National Stop Bullying Day (Unity Day)

We urge all #costumers, #cosplayers & #CostumeClub members to remember that today is #NationalStopBullyingDay. #Bullying is a topic that we have posted about many times in the past and it remains an ongoing problem, not only against children, but also against fellow cosplayers, costumers & members of costume clubs.

Bullying is essentially repeated physical, mental, and/or emotional abuse. While most associate bullying with children, many adults are subjected to a variety of forms of bullying. The American Psychological Association defines bullying as “a form of aggressive behavior in which someone intentionally and repeatedly causes another person injury or discomfort. Bullying can take the form of physical contact, words, or more subtle actions.”

Common forms of adult bullying are as follows:

  • Physical bullying. This includes physical intimidation, threat, harassment and/or harm; such as physical attack, simulated violence (raising a fist as if to strike, or throwing objects near a person), extortion, date rape, marital rape, domestic violence, sexual harassment at work, personal space violation, physical space entrapment, physical size domination, and numerical domination (ganging up on a victim).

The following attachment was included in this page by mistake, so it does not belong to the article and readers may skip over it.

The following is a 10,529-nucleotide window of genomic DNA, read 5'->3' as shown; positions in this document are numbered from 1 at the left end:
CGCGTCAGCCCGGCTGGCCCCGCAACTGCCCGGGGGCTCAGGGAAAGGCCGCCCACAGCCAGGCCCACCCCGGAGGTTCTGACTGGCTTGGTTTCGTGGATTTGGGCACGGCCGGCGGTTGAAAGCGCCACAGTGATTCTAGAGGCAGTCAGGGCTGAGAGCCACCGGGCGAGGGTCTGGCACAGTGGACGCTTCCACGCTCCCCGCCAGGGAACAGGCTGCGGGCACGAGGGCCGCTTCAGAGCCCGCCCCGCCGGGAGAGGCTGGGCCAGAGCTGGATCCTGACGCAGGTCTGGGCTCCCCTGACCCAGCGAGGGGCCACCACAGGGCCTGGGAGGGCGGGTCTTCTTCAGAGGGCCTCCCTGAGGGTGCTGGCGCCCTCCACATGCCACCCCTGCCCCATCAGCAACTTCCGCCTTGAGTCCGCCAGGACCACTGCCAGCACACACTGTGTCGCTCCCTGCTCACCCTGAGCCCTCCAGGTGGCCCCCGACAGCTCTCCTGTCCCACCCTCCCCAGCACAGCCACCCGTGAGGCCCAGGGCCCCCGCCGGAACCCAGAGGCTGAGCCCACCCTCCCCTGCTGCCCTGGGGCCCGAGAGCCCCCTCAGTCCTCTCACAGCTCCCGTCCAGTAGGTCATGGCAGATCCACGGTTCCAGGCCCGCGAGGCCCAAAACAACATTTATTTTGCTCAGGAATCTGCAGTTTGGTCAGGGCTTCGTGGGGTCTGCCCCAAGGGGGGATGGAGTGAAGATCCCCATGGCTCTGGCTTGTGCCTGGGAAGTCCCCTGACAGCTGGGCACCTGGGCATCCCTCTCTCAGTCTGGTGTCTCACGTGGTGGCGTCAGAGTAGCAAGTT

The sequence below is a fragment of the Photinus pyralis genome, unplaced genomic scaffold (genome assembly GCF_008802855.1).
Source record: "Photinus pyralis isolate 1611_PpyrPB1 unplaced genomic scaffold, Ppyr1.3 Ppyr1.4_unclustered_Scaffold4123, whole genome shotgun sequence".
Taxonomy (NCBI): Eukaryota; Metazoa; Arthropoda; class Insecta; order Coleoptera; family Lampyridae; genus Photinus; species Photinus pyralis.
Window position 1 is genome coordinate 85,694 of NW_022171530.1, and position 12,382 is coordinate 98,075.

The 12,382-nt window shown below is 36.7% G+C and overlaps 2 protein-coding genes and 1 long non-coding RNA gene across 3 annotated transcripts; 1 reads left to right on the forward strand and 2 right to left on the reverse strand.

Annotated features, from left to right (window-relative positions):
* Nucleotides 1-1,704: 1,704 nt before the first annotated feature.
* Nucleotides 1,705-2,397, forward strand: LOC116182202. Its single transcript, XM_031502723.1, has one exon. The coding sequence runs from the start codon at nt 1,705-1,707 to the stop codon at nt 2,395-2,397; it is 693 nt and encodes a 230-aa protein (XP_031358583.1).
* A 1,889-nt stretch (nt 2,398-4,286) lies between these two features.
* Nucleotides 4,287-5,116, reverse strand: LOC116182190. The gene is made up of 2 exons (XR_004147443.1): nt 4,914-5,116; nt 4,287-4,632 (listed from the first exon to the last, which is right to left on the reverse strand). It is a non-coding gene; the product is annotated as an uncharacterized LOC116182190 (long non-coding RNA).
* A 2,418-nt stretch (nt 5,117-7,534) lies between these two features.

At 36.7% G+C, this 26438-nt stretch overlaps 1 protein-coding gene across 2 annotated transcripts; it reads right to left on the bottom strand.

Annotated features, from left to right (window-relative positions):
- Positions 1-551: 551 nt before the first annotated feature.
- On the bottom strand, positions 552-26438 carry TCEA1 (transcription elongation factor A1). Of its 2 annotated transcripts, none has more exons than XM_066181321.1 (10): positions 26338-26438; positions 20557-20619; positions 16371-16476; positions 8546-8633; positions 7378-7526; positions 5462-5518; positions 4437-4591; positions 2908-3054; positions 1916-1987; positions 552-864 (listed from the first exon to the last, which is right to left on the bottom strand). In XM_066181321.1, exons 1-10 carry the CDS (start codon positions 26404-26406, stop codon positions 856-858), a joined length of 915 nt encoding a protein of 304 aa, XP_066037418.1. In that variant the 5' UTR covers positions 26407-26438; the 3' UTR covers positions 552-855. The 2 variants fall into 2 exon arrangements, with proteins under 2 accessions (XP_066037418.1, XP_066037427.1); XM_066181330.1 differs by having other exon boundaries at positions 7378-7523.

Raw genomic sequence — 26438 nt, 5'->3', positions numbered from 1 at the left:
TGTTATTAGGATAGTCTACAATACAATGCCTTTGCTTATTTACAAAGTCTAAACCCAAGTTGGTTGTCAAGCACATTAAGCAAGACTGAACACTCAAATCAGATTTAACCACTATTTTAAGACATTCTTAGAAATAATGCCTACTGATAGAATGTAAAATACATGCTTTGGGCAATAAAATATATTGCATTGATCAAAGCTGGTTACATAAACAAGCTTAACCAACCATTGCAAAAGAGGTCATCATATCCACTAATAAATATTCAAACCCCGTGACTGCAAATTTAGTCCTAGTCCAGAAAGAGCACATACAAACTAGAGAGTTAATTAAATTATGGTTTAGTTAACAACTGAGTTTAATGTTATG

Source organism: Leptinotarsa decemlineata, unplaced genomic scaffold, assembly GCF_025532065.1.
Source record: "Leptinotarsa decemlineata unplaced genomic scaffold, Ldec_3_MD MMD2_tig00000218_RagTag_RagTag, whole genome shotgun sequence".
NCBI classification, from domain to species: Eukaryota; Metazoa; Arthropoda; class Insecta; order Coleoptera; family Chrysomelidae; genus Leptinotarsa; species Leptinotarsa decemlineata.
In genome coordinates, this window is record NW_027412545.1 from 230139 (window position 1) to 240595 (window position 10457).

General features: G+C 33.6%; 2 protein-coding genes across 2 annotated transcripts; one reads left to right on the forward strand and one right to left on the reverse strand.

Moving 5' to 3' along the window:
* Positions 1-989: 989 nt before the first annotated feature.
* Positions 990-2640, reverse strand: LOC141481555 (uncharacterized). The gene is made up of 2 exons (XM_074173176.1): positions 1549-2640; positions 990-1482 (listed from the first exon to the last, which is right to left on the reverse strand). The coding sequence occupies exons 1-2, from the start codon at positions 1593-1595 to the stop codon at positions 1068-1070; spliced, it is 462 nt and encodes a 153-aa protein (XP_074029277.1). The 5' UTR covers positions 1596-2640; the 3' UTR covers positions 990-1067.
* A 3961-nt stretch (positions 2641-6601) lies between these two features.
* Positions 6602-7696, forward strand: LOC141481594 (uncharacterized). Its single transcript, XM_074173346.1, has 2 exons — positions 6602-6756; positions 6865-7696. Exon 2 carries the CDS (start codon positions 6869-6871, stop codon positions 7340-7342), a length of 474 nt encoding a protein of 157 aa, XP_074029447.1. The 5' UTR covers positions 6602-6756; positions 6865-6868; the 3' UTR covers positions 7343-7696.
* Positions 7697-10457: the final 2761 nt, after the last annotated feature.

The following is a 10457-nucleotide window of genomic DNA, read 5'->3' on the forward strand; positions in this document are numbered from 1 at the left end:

• Tangible/material bullying. This involves using one’s title or position or material leverage (such as financial, informational, or legal) to intimidate, threaten, harass, and/or harm in order to dominate and control the victim.
  • Verbal bullying. This includes threats, shaming, hostile teasing, insults, constant negative judgment & criticism; or racist, sexist, or homophobic language.
  • Passive-aggressive or covert bullying. Probably one of the most insidious & difficult to prove forms of bullying, this involves subtle bullying while pretending to behave normally on the surface. Examples include negative gossip, negative joking at someone’s expense, sarcasm, condescending eye contact, facial expression or gestures, mimicking to ridicule, deliberately causing embarrassment & insecurity, the invisible treatment, social exclusion, professional isolation, and deliberately sabotaging someone’s well-being, happiness, and success.
  • Cyber bullying. Various types of tangible, verbal & passive-aggressive bullying mentioned above can also all be carried out behind the sometimes anonymous computer keyboard via social media, texting, video, email, on-line discussion, and other digital formats.